Below is an example of a function generator that uses digital input lines to trigger changes in the output waveform. Based on the combination of digital I/O lines 0 and 1, we get four different states, or cases for analog output.

Figure 11a. Function Generator With R Series Case 0—Zero Output

Figure 11b. Function Generator With R Series Case 1—Sine Wave


If both lines are low, Case 0 is executed and as shown in Figure 11a, the output is a constant value of 0 V. If DIO line 0 is high and DIO line 1 is low, Case 1 executes and generates a sine wave on analog output 0. This sine generation case (Figure 11b) uses the sine generator Express VI with which you can interactively configure a sine waveform with the required integer values in LabVIEW FPGA.

Figure 11c. Function Generator With R Series Case 2—Square Wave


Case 2 (Figure 11c) simply toggles a Boolean value on every iteration of the While Loop. If the value is low, integer 15000 is written to the analog output 0, which corresponds to value 15000 in the output register of a 16-bit DAC. A signed 16-bit integer can have values between -32768 and 32767. With an output range of -10 to 10 V, writing -32768 to analog output 0 generates -10 V, and writing 32767 generates 10 V. In this example, we’re writing 15000, which outputs just under 5 V. (Here’s the math: 15000/32767 * 10 V = 4.5778 V) Basically, Case 2 outputs a square wave that toggles between 0 and 4.578 V.

Figure 11d. Function Generator With R Series Case 3—Sawtooth Wave


The last case (Figure 11d) executes if both DIO 0 and DIO 1 are high, and this uses a look-up table to continuously generate a sawtooth wave. The look-up table VI is another Express VI with which you can store arbitrary waveform values and index through them programmatically. In this example, we’ve configured a sawtooth wave to be generated on analog output channel 0.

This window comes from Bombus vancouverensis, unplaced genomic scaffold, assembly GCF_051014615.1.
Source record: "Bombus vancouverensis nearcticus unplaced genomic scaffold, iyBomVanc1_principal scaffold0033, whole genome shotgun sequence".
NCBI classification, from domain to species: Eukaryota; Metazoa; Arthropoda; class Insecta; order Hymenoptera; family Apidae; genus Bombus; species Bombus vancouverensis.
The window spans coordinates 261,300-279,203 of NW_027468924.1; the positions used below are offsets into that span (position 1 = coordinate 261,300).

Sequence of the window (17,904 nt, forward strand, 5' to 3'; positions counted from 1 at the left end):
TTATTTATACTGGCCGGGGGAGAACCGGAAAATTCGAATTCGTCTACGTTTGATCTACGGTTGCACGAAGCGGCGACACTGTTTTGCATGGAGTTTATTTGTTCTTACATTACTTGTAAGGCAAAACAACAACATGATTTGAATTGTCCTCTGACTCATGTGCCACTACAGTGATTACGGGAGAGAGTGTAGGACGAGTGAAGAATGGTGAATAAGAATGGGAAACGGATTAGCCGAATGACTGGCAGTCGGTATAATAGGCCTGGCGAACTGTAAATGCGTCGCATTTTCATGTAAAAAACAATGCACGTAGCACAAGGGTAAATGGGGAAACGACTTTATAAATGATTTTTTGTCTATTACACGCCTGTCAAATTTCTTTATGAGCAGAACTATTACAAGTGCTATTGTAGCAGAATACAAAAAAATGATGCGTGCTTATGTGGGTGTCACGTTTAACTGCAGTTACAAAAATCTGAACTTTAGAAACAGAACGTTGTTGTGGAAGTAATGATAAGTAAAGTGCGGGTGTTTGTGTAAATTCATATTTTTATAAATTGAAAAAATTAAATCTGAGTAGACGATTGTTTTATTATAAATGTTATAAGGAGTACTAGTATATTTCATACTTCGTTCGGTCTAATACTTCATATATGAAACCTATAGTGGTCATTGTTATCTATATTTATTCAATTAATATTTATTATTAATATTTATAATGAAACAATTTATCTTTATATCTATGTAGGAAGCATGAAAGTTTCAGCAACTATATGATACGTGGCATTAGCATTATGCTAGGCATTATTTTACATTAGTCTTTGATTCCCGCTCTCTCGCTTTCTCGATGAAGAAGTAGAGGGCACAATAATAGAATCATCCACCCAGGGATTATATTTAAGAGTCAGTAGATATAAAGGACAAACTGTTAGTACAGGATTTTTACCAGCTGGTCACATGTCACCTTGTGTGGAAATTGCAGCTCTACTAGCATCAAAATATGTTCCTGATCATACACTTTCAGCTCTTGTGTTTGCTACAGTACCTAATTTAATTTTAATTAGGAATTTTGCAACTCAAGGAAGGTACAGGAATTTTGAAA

By storing all values on the FPGA, you eliminate the dependency of bus availability, as well as ensure hardware-timed speed and reliability on waveform updates. All of the triggering and synchronization flexibility described with analog input in earlier sections also applies to analog output; and with multifunction reconfigurable I/O devices, you can update different analog output channels at different rates, completely independent of each other. This means you can modify the frequency of a single periodic waveform without affecting the outputs of other channels. Keep in mind that this functionality is not possible on most data acquisition hardware.


Counter/Timer Operations

As mentioned earlier, typical multifunction DAQ devices have only four onboard counters, whereas multifunction reconfigurable I/O devices can implement counter functionality on any available digital line. Digital I/O nodes can take advantage of the specialized structure called the single-cycle Timed Loop in LabVIEW FPGA, with which you can execute code at specified rates ranging from 2.5 to 200 MHz. Using a 40 MHz clock, for example, you can use a single-cycle Timed Loop to create a 40 MHz counter on any digital line. Figure 12 (below) is an example of what the block diagram may look like.